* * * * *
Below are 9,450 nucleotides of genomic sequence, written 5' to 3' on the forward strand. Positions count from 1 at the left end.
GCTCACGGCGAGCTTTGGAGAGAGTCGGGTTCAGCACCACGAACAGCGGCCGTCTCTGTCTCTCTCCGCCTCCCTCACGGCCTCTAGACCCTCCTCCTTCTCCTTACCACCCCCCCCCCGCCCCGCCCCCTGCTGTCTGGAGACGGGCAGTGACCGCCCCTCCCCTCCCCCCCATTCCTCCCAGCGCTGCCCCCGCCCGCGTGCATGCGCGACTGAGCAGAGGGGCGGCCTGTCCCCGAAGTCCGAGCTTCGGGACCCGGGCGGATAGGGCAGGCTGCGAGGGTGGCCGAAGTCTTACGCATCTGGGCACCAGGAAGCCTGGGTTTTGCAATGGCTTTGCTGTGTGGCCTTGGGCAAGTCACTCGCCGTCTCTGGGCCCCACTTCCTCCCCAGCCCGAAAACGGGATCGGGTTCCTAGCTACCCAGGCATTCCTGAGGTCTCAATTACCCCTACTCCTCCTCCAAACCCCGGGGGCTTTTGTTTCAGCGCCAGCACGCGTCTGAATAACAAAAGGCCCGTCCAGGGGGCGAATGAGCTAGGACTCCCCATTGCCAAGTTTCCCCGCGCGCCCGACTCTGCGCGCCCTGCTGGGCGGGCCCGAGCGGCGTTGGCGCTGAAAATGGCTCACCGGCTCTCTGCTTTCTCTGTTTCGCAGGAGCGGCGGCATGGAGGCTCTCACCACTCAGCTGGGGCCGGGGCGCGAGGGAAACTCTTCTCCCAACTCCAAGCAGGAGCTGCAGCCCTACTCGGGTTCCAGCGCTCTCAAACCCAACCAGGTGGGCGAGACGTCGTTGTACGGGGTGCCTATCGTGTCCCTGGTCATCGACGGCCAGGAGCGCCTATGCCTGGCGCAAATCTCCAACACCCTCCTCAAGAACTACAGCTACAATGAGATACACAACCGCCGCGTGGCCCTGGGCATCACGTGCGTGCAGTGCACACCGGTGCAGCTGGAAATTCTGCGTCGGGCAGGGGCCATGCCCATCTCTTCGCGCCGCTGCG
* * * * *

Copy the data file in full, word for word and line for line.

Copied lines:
Below are 9,450 nucleotides of genomic sequence, written 5' to 3' on the forward strand. Positions count from 1 at the left end.
GCTCACGGCGAGCTTTGGAGAGAGTCGGGTTCAGCACCACGAACAGCGGCCGTCTCTGTCTCTCTCCGCCTCCCTCACGGCCTCTAGACCCTCCTCCTTCTCCTTACCACCCCCCCCCCGCCCCGCCCCCTGCTGTCTGGAGACGGGCAGTGACCGCCCCTCCCCTCCCCCCCATTCCTCCCAGCGCTGCCCCCGCCCGCGTGCATGCGCGACTGAGCAGAGGGGCGGCCTGTCCCCGAAGTCCGAGCTTCGGGACCCGGGCGGATAGGGCAGGCTGCGAGGGTGGCCGAAGTCTTACGCATCTGGGCACCAGGAAGCCTGGGTTTTGCAATGGCTTTGCTGTGTGGCCTTGGGCAAGTCACTCGCCGTCTCTGGGCCCCACTTCCTCCCCAGCCCGAAAACGGGATCGGGTTCCTAGCTACCCAGGCATTCCTGAGGTCTCAATTACCCCTACTCCTCCTCCAAACCCCGGGGGCTTTTGTTTCAGCGCCAGCACGCGTCTGAATAACAAAAGGCCCGTCCAGGGGGCGAATGAGCTAGGACTCCCCATTGCCAAGTTTCCCCGCGCGCCCGACTCTGCGCGCCCTGCTGGGCGGGCCCGAGCGGCGTTGGCGCTGAAAATGGCTCACCGGCTCTCTGCTTTCTCTGTTTCGCAGGAGCGGCGGCATGGAGGCTCTCACCACTCAGCTGGGGCCGGGGCGCGAGGGAAACTCTTCTCCCAACTCCAAGCAGGAGCTGCAGCCCTACTCGGGTTCCAGCGCTCTCAAACCCAACCAGGTGGGCGAGACGTCGTTGTACGGGGTGCCTATCGTGTCCCTGGTCATCGACGGCCAGGAGCGCCTATGCCTGGCGCAAATCTCCAACACCCTCCTCAAGAACTACAGCTACAATGAGATACACAACCGCCGCGTGGCCCTGGGCATCACGTGCGTGCAGTGCACACCGGTGCAGCTGGAAATTCTGCGTCGGGCAGGGGCCATGCCCATCTCTTCGCGCCGCTGCG